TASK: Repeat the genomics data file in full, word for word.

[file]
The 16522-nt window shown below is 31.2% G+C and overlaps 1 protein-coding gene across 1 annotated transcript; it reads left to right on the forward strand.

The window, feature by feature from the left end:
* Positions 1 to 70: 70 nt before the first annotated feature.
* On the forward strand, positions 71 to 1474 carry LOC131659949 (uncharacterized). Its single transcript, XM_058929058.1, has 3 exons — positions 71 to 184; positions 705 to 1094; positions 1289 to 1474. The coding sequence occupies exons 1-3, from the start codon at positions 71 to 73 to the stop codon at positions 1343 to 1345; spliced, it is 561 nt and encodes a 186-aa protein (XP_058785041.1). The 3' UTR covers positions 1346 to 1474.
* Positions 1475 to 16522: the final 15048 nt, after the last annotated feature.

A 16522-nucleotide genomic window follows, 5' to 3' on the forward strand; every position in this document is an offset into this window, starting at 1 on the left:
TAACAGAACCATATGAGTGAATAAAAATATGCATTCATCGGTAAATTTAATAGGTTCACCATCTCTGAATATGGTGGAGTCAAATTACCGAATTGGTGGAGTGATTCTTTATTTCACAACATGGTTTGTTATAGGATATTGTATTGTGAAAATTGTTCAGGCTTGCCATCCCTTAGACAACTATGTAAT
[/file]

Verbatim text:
The 16522-nt window shown below is 31.2% G+C and overlaps 1 protein-coding gene across 1 annotated transcript; it reads left to right on the forward strand.

The window, feature by feature from the left end:
* Positions 1 to 70: 70 nt before the first annotated feature.
* On the forward strand, positions 71 to 1474 carry LOC131659949 (uncharacterized). Its single transcript, XM_058929058.1, has 3 exons — positions 71 to 184; positions 705 to 1094; positions 1289 to 1474. The coding sequence occupies exons 1-3, from the start codon at positions 71 to 73 to the stop codon at positions 1343 to 1345; spliced, it is 561 nt and encodes a 186-aa protein (XP_058785041.1). The 3' UTR covers positions 1346 to 1474.
* Positions 1475 to 16522: the final 15048 nt, after the last annotated feature.

A 16522-nucleotide genomic window follows, 5' to 3' on the forward strand; every position in this document is an offset into this window, starting at 1 on the left:
TAACAGAACCATATGAGTGAATAAAAATATGCATTCATCGGTAAATTTAATAGGTTCACCATCTCTGAATATGGTGGAGTCAAATTACCGAATTGGTGGAGTGATTCTTTATTTCACAACATGGTTTGTTATAGGATATTGTATTGTGAAAATTGTTCAGGCTTGCCATCCCTTAGACAACTATGTAAT